Tonight, a totally different sort of Making comes into existence. Over the last 4 months, I’ve been spending my evenings working as a Director at the Manchester Arts Center in service of the Millennium Repertory Company’s production of the musical Cabaret. I could talk about Cabaret for hours (and, unsurprisingly, I have). It is my favorite musical, and one of my favorite pieces of art of all time. It is weird, and hard, and full of comedy and horror and sadness, and I love it to death. When given the opportunity to direct it, it was an almost overwhelming sense of “oh, yes…now I can finally get these images, this story, out of my head and into the world”. I had nearly the whole show fully formed inside my head from the very beginning, themes I wanted to work in, stagings for various bits, new ideas for how to handle specific scenes and character interactions.
The only problem? I had never directed before. In fact, I’ve never been on stage as an actor, either. I had worked many local theater production in all sorts of different technical roles, but if you wanna talk about imposter syndrome…I knew I had the show in my head, but whether I had any clue as to how to make it happen onstage remained to be seen. Compound this with continually second-guessing myself (I kept reflecting on the quote “grant me the confidence of a mediocre white man”) and knowing that I really hadn’t earned this role in the traditional ways and there has been lots of internal conflict and reflection over the last 16 weeks.
Tonight is opening night.
To see this show come together has been one of the best creative experiences of my life. The reasons are complicated, but mostly boil down to the fact that in almost all of my other “making” endeavors, it’s just me. I have the idea, learns the skills to make it happen, and then do it. That’s just not possible with a theater production, as it takes so, so many people to make it happen: the cast and their onstage talent, the production crew and their originality and creativity, the backstage crew and their logistics and planning, the tech crew and their knowledge and skills. In just this small community production there are over 30 people involved in putting this show together. None of my previous making involved anywhere near that number of creative partners, all of whom bring their own ideas and talents to things.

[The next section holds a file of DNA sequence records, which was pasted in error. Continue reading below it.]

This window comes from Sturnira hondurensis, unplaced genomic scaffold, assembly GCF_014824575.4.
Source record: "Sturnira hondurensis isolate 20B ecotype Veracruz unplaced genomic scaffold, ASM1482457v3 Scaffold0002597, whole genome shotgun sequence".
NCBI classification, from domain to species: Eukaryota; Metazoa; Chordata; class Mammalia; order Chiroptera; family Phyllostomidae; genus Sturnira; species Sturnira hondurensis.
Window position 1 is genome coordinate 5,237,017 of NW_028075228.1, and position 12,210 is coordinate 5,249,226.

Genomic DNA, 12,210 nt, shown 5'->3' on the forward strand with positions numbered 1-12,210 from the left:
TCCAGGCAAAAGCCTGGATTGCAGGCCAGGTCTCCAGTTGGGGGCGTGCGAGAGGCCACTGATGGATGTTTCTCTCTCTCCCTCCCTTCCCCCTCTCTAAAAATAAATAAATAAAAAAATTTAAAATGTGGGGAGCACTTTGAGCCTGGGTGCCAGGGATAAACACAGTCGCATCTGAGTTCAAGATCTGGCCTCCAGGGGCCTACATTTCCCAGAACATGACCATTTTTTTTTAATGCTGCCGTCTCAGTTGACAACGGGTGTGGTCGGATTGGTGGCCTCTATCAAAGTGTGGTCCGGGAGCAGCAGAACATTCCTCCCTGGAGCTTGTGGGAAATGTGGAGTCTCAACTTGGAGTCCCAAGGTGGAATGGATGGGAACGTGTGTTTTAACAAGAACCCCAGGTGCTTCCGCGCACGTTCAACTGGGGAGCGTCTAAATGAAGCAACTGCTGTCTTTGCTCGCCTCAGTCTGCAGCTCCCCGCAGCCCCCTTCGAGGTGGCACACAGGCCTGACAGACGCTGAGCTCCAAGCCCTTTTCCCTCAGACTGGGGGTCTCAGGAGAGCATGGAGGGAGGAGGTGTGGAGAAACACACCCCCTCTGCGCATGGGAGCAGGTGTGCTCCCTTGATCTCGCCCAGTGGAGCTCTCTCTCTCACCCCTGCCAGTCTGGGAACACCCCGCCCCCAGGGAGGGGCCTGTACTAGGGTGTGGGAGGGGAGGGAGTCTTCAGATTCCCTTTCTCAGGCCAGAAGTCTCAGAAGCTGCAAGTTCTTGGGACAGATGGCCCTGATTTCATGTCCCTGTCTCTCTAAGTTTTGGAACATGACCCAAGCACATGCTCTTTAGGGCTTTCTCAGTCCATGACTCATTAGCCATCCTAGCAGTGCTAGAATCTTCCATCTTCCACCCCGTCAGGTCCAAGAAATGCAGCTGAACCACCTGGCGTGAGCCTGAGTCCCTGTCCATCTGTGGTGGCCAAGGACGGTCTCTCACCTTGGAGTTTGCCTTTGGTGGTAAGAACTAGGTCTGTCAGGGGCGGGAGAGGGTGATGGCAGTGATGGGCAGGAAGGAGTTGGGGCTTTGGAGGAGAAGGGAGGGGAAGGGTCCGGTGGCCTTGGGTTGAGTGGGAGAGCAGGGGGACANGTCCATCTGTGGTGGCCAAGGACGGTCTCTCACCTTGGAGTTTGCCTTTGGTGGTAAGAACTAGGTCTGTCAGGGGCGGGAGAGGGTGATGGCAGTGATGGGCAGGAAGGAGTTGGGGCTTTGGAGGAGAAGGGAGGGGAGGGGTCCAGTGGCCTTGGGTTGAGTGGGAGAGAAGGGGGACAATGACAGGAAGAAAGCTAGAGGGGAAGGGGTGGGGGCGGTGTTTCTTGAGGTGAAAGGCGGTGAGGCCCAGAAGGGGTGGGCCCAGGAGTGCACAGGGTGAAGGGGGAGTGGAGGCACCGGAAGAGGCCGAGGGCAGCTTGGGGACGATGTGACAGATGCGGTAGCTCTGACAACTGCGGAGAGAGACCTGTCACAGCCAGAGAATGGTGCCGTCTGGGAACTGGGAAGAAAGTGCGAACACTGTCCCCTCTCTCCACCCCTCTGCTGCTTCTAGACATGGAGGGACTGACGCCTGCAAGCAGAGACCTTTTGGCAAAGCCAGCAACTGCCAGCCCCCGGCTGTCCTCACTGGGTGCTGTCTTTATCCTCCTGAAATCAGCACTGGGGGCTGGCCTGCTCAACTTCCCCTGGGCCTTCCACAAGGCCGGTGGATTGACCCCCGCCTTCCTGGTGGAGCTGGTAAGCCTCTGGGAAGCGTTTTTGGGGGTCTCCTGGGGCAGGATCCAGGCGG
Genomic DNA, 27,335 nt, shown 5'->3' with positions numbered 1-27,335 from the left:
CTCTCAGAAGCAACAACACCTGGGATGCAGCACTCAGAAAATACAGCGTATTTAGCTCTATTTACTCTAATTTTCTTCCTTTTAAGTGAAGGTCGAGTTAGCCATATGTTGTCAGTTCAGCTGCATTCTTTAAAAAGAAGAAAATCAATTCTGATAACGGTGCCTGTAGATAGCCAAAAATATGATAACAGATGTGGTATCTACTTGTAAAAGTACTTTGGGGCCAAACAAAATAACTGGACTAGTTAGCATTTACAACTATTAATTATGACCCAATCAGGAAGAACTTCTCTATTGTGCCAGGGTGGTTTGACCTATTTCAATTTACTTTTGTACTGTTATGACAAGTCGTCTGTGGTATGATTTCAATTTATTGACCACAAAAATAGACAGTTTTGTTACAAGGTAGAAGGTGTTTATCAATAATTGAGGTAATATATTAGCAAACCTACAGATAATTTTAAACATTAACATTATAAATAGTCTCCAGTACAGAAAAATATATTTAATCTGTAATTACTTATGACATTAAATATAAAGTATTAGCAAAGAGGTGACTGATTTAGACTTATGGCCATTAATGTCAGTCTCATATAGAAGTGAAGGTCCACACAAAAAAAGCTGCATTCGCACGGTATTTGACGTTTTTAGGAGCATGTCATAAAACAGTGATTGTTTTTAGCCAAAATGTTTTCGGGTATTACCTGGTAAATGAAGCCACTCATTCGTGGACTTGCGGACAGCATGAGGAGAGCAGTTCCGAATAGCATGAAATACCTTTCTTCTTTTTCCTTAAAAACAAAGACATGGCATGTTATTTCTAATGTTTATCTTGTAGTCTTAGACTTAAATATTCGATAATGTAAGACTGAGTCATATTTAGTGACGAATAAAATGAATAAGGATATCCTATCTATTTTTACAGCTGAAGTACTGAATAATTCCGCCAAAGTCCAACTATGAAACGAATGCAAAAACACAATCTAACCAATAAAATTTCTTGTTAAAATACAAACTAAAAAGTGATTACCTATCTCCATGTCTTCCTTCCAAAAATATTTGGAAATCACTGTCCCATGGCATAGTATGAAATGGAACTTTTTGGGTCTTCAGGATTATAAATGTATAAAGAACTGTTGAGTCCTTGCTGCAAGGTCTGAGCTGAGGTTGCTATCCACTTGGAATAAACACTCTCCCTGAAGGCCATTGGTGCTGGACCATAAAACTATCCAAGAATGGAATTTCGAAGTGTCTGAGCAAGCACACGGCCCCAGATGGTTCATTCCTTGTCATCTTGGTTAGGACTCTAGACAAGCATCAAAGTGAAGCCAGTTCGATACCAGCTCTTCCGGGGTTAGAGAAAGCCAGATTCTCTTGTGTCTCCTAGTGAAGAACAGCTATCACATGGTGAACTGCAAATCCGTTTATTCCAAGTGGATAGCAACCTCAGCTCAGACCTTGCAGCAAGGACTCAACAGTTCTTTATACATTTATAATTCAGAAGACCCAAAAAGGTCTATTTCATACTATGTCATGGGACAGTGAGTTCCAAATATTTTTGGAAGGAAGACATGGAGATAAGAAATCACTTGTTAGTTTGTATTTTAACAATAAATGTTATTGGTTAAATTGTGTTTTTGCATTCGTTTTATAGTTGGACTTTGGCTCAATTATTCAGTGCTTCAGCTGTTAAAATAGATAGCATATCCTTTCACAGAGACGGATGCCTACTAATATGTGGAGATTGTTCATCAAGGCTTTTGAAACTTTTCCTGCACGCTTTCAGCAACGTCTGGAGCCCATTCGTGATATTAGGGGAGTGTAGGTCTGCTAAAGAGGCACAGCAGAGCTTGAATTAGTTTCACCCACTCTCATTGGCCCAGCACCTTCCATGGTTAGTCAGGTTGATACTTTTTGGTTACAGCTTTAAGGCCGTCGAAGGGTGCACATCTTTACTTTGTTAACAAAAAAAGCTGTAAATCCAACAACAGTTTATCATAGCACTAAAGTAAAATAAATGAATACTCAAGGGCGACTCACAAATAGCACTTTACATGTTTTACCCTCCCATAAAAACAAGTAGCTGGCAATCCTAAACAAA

It may be a cliche to say that I learned more from all of these individuals than they learned from me, and it could never be more true. I am grateful beyond words for everyone that had a hand in making this real, and I’m going to miss creating with all of you like mad. These people have helped me bring together so many things to create what will ultimately be just five performances of the show, five opportunities for this thing that’s been inside my head for years to emerge into the world from the stage, full of light and sound and joy and sadness.
Tonight is opening night.
It’s nerve-wracking and exciting to anticipate how the audience might react, what sort of feedback we might have. It’s a hard, emotional, edgy show, and I’ve chosen to incorporate modern fascist imagery and video into it in ways that could be extremely controversial. Doing this show here, in Middle Tennessee? As far as we can tell, Cabaret is the first show on this stage to have a same-sex kiss on it…much less a song about threesomes and choreography to match. Between the sexuality and the critique of right-wing extremism, the show doesn’t pull any punches. But the theater that I love is the stuff that takes your heart bodily out of your chest, makes it hard to breathe, and then stomps in flat before returning it to you. So that’s what I’ve tried to create.
As of today, we’re in Day 10 of quarantine, and Day 7 of isolation.